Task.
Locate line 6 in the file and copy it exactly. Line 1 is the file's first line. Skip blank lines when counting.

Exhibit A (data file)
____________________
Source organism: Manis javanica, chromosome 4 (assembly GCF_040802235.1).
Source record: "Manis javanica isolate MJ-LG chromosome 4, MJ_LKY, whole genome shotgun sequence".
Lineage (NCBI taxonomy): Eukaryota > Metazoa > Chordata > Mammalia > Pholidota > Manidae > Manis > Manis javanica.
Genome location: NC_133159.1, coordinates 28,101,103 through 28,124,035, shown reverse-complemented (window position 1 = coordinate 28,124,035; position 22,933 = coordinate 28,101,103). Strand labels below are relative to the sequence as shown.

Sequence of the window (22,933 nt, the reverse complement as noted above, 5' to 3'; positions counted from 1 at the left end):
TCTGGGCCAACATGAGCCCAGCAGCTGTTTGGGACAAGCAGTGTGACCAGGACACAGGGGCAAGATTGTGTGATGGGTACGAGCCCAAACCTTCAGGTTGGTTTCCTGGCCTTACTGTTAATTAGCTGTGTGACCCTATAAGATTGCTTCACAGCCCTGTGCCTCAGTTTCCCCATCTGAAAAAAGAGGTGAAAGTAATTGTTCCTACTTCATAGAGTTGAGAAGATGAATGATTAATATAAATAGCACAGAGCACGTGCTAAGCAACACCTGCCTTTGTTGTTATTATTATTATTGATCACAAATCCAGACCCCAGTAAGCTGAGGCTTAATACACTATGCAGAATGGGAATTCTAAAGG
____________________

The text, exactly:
TCTGGGCCAACATGAGCCCAGCAGCTGTTTGGGACAAGCAGTGTGACCAGGACACAGGGGCAAGATTGTGTGATGGGTACGAGCCCAAACCTTCAGGTTGGTTTCCTGGCCTTACTGTTAATTAGCTGTGTGACCCTATAAGATTGCTTCACAGCCCTGTGCCTCAGTTTCCCCATCTGAAAAAAGAGGTGAAAGTAATTGTTCCTACTTCATAGAGTTGAGAAGATGAATGATTAATATAAATAGCACAGAGCACGTGCTAAGCAACACCTGCCTTTGTTGTTATTATTATTATTGATCACAAATCCAGACCCCAGTAAGCTGAGGCTTAATACACTATGCAGAATGGGAATTCTAAAGG